For example, it will be a good idea for African governments to emulate Britain’s courage to sample the opinion of their citizens in relation to their future and self-determination. In this regard, Britain and other Western powers should nudge Nigerian government to conduct a similar referendum in the country in which Nigerian citizens could be asked for the first time if they wanted to stay in the Nigerian Union? This will be a departure from the phony constituent assembly held at different times in Nigeria’s history that had the people’s representatives turn to represent their personal interests. Similarly, citizens of Iraq – fragmented among the Sunnis, Kurds, and Shiites should be encouraged to conduct a referendum on whether they want to continue living under one country created by the British many years ago. If Britons who negotiated their membership of EU from inception have the right to debate and vote for or against their continued EU membership, Nigerian and Iraqi citizens or any other geographical and political entity for that matter should have the same right and opportunity to determine their future. What is good for the goose is good for the gander.
Not long ago, in 2014, about 97 per cent of Crimean voters overwhelmingly backed a referendum to secede from Ukraine and join Russia. Similarly, South Sudan broke away from Sudan in 2011 following a successful referendum to ease that region of protracted fratricidal wars. Redrawing the map or review of territories imposed by colonial administration with the goal of bringing people who share a common bond and homogeneous culture will contribute to less violence in some regions of the world.
Everyone acknowledges that mistakes were made by colonial adventurers in sharing the territories that did not belong to them. They shared it like a loot with little or no care about the future of native peoples. Nowhere are these mistakes more rampant than Africa where borders were carved out by colonial administrations without the consent of indigenous peoples. In November 1884, at the request of Portugal, the then German chancellor Otto von Bismarck called together the major western powers of the world to negotiate questions and end confusion over the control of Africa in the famous Berlin conference. At that conference not a single African participated and yet they divided Africa among themselves and in most cases separated kith and kin and put them in different countries. Today, you find the Yoruba ethnic group in Nigeria scattered in neighboring Benin Republic, and Togo; then the Ewe speaking part of Ghana also found in Cote d’Ivoire. In East Africa, Kenya, Somalia, Rwanda, Burundi have similar stories of separated kith and kin.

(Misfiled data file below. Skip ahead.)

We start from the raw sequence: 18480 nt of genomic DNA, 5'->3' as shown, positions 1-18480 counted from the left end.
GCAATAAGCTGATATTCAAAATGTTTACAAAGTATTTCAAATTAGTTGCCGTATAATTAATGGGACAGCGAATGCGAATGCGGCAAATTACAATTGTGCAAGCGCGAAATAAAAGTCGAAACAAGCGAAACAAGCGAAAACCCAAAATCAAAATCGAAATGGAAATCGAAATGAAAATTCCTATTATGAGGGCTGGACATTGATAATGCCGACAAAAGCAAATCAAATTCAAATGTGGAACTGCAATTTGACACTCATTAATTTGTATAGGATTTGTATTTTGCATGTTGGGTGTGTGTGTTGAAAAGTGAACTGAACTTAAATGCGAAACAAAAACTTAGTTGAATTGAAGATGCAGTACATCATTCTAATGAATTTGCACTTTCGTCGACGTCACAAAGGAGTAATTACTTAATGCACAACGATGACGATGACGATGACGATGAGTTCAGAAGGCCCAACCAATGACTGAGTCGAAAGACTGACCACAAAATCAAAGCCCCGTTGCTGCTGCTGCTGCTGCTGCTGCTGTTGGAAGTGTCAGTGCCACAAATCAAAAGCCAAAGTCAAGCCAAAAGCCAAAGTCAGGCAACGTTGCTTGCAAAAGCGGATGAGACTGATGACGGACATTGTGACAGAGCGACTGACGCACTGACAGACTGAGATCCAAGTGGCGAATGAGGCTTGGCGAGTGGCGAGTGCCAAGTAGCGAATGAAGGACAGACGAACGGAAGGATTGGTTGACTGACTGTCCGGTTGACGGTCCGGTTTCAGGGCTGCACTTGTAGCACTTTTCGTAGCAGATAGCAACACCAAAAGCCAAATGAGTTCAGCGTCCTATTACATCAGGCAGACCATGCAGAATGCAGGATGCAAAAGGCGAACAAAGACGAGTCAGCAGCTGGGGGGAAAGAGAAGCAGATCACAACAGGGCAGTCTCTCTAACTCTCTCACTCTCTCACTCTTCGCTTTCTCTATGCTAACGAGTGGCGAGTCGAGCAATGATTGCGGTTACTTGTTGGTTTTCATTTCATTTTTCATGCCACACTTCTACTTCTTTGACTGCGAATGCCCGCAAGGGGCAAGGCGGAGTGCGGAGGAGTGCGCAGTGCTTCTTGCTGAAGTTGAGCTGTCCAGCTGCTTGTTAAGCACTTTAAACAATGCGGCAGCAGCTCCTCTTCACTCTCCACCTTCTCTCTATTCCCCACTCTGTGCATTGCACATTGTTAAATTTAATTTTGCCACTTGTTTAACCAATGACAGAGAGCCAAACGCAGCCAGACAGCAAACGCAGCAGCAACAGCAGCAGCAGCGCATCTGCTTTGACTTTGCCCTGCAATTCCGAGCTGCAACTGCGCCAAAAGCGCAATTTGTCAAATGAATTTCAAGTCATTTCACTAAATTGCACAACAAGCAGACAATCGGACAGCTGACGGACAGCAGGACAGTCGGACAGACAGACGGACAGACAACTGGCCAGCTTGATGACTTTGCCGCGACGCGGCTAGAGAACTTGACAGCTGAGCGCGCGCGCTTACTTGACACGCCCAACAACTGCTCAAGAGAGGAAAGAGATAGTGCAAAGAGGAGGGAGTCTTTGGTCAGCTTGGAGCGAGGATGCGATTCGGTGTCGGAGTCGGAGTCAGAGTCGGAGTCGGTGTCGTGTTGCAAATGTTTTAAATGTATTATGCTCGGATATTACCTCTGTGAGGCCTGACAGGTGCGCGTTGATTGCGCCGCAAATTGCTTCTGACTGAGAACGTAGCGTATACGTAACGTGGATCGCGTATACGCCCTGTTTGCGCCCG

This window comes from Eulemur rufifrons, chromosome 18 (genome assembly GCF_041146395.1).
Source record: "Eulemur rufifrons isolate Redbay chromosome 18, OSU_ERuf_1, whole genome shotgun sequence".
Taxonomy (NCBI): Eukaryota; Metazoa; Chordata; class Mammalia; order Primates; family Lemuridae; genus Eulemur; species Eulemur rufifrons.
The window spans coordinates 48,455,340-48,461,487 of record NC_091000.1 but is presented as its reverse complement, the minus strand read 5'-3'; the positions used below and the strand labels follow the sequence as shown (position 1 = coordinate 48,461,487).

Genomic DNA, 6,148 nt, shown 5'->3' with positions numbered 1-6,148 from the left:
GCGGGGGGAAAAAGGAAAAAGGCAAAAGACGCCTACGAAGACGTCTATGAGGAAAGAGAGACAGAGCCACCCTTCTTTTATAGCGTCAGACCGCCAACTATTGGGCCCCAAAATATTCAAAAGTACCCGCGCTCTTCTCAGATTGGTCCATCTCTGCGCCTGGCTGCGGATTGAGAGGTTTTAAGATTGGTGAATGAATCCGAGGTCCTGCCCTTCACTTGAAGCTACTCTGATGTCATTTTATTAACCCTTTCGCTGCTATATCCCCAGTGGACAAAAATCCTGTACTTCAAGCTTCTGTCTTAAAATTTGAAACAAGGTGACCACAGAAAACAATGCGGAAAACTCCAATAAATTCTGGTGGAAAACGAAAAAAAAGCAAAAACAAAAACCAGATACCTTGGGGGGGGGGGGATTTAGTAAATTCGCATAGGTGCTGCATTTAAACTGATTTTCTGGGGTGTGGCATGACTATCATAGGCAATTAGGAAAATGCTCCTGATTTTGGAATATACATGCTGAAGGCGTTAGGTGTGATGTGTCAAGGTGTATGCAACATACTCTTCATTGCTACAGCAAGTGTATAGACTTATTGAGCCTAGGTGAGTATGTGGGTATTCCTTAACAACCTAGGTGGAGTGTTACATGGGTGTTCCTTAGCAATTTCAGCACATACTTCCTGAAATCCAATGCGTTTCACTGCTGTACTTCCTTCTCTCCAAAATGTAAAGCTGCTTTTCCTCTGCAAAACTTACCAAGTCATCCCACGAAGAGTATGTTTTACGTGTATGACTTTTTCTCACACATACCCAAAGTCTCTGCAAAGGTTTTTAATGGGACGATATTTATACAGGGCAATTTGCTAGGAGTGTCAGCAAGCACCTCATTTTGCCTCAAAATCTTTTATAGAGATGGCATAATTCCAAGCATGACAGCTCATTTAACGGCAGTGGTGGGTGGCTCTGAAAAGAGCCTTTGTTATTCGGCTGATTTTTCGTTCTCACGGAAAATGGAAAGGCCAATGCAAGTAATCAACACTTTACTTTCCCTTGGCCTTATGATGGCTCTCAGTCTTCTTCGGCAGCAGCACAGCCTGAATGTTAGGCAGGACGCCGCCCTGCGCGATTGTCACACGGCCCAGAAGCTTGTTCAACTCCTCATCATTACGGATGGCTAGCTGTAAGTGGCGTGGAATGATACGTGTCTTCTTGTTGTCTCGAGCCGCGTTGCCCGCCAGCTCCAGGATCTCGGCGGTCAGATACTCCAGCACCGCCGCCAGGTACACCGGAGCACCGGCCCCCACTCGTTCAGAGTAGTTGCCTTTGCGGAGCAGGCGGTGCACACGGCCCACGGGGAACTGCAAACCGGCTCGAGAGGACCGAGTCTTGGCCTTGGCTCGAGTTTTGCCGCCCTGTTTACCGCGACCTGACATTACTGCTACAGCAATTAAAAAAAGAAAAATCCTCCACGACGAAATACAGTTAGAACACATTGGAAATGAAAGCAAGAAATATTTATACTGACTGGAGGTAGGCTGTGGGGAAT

In fact, most of the wars and violence in Africa are traceable to these artificial boundaries. The Biafra war in Nigeria that took place between 1967 and 1970 is believed to have occurred because disparate entities of present Nigeria were forced to coexist together not by their will but by the whims of political expediency. More than one hundred years after the amalgamation of the North and South of Nigeria, the country still faces the challenge of a forced union. The sectarian violence that continues to threaten Iraq is because Britain did not consider the consanguinity of the Kurds, Shiites, and Sunnis, instead the colonial Britain was concerned about its economic interests at the time. That self-interest persists to this day.
The reality is that chances of political and economic stability are more in states with common language and identity. United States is stable because they speak the same language and citizens are therefore able to communicate with one another without interpreters.
Brexit vote is about identity and pride of a country. It is not about correcting historical mistakes like the mistakes made in forced marriage of many African and Middle East countries. After all, Britain elected to join EU in 1975 and now divorces the same union when the marriage became unsustainable. By contrast Africa and some Middle East countries were forced to remain together against the wishes and aspirations of citizens. This is the time to right the wrongs of history.
Dr. Uchenna Ekwo is a public policy analyst